Rough With The Smooth (USA Day 109)

Amy’s ankle felt weird today, maybe due to some sort of tendonitis. Because of this, she cycled most of the day (about sixty miles) on one leg. Pretty impressive, until you realise she’s done the previous five thousand on two legs, and that’s only one more than today. Anyway, we shortened the day, did plenty of RICE (which stands for Rice, Ice, Crying and Egg) and mainly talked about ankles instead of normal conversations.

What rocks about touring on the coast: when you need a break, you have it on a beach. We sat on a large pale driftwood log, nibbling cookies made by Bruce and his great-grand-daughter, enjoying that end-of-continent buzz that’s still present, but fading fast.

We took the day slowly, making steady and calm work of a decent hill approaching Lincoln City that would have been incredibly easy if Amy’s ankle wasn’t on strike. Sitting in the Safeway parking lot a while later, munching on ‘Chinese’ food with the sugar content of most deserts, we came across Terry, a southbound Pacific tourer, two weeks into his journey. He was much musclier than us, wore very cool sunglasses and represented the kind of bloke who’d intimidate me greatly in real life. We compared notes on today’s route, and he brought up how tough the last hill had been. We visibly agreed, out of English politeness, but internally thrilled at what the past three months had done to our legs.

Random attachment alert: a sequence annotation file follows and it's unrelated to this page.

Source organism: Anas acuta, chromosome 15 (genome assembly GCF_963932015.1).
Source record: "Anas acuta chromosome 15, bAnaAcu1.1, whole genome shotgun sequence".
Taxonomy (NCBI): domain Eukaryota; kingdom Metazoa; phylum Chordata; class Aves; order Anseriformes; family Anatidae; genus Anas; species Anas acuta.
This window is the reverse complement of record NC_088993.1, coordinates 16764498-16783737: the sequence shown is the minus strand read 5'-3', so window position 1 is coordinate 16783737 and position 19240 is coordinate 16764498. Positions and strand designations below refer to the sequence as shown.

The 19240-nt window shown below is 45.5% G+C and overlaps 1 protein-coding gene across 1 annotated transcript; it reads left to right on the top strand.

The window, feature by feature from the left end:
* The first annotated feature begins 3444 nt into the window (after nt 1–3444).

The target was Otter Rock, or a campsite near there, but we called it a day about ten miles before that in an effort to give Amy’s ankle time to recover. Also, we realised that we’ve booked in our next WarmShowers host in three days, not two like we meant to. Out of English politeness, we wouldn’t dream of re-arranging, so just when we needed it most, we have an extra day to play with. We found a state park right on the beach, with great views of the sun setting through streaks of dark cloud, bold surfers riding huge white horses and an unfair expanse of sea between them. It’s a fine place to camp, though not strictly legal so we’ll wait until it’s dark to pitch our tent. Amy’s got a sock full of ice strapped to her ankle with an elastic band, which is a local delicacy here in Oregon.

Let’s hope that Amy’s ankle, out of English politeness, gets up bright and early tomorrow without a jot of today’s insolent behaviour. If not, it’ll be three laps around the state park in its underwear and detention after class. That’ll teach it.